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Weekly Rochester Events #314: Where in Franklin is Armory High?

Thursday, January 13, 2005

I had some ideology I wanted to spread around but I almost forgot. This week's ingredient is "pseudo-science." That movie White Noise got me thinking about it again. Also, The Filthy Critic reviewed it this week which reminded me again. My friend Peri even approached the topic in her journal. Then I remembered that Dr. Robert L. Park wrote an article last year titled The Seven Warning Signs of Bogus Science which was published in The Chronicle of Higher Education (among other places.)

The question to me is, "how can you prove that something is pseudo-science?" Maybe I should start with "what is pseudo-science and why does it suck so bad?" I guess the name is somewhat self-explanatory, but for the rest of you, it's generally using the language of science in relation to something non-scientific. And science is "the observation, identification, description, experimental investigation, and theoretical explanation of phenomena," at least according to The American Heritage® Dictionary of the English Language, 1992, Houghton Mifflin; 1994, INSO Corporation.

Dr. Park's article deals primarily with devices that are based on bogus scientific claims — his point was to help educate judges on when they should consult an independent expert. I'm more concerned with how to derail the scientific clout of a pseudo-science claim without coming off as a complete asshole. I've seen a lot of skeptics resort to mockery and name-calling because it's so obvious to them that a claim is bogus that they can only conclude everyone else is just stupid. For instance, check out The Skeptics Dictionary's article on electronic voice phenomenon.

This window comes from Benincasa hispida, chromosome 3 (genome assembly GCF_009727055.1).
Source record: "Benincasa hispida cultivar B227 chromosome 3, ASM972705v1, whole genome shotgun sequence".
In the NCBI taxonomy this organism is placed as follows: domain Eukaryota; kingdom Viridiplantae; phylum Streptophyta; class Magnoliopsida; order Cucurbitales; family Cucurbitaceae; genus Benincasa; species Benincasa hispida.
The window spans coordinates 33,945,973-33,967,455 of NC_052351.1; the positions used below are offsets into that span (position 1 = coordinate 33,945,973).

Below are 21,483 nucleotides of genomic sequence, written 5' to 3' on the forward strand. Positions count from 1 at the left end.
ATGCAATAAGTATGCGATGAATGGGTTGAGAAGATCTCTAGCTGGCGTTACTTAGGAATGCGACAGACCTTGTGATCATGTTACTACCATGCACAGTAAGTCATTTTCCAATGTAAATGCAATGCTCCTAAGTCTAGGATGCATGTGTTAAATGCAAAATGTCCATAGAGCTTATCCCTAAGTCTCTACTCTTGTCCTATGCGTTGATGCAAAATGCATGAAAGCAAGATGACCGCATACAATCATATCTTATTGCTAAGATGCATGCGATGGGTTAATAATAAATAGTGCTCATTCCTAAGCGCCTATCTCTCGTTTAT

I just went to The American Association of Electronic Voice Phenomena to see if I could get a better explanation, and here's their answer to "How are EVP messages formed?" from their FAQ:

There is considerable speculation about this question and much of the past and present research is designed to provide a definite answer. The short answer that appears to be emerging from the research is that there is mind-to-mind communication between the communicating entity and the experimenter. The experimenter functions as a medium for this exchange in much the same way that spirit mediums bring messages to the physical. The message, itself, is then thought to be telekinetically impressed into the recording media. Even though the evidence seems to support this view, it is apparent that the experimenter is normally unaware of his or her part in this transfer of information.

To me, this screams of pseudo-science bullshit. See, there are three underlying assumptions: mind-to-mind communication is possible, there exists an entity that is communicating, and telekinesis is possible. With each of these, the answer is "maybe, but it's never been definitively proven but nobody has definitively disproved it either." The paths of research run dry pretty quick, as each of them fails to be demonstrable in a scientifically controlled setting (at least not yet.)

Compare that to, say, aspirin. I visited the Aspirin Foundation Home Page and found the topic How Aspirin Works which says (the part about pain relief):

... While its effectiveness was well established, it was not until 1971 that doctors learned the secret of why aspirin was so effective in relieving pain. The process was discovered by British pharmacologist Sir John Vane, who found that aspirin worked by inhibiting the body's production of a hormone-like substance called prostaglandin, which is one of the building blocks that causes pain by stimulating muscle contractions and blood vessel dilation.

With this explanation, I have definitive hooks to start from. The underlying assumptions are that there is a substance called prostaglandin that causes pain, and aspirin reduces the effectiveness of prostaglandin to reduce pain. From here, I can do further research: Does prostaglandin really cause pain? Do people in pain have more prostaglandin than those who don't? If I increase the amount of prostaglandin in someone, do they experience pain? How does aspirin affect prostaglandin? Even if the rationale is wrong, I can at least check the work of the author and make a determination for myself.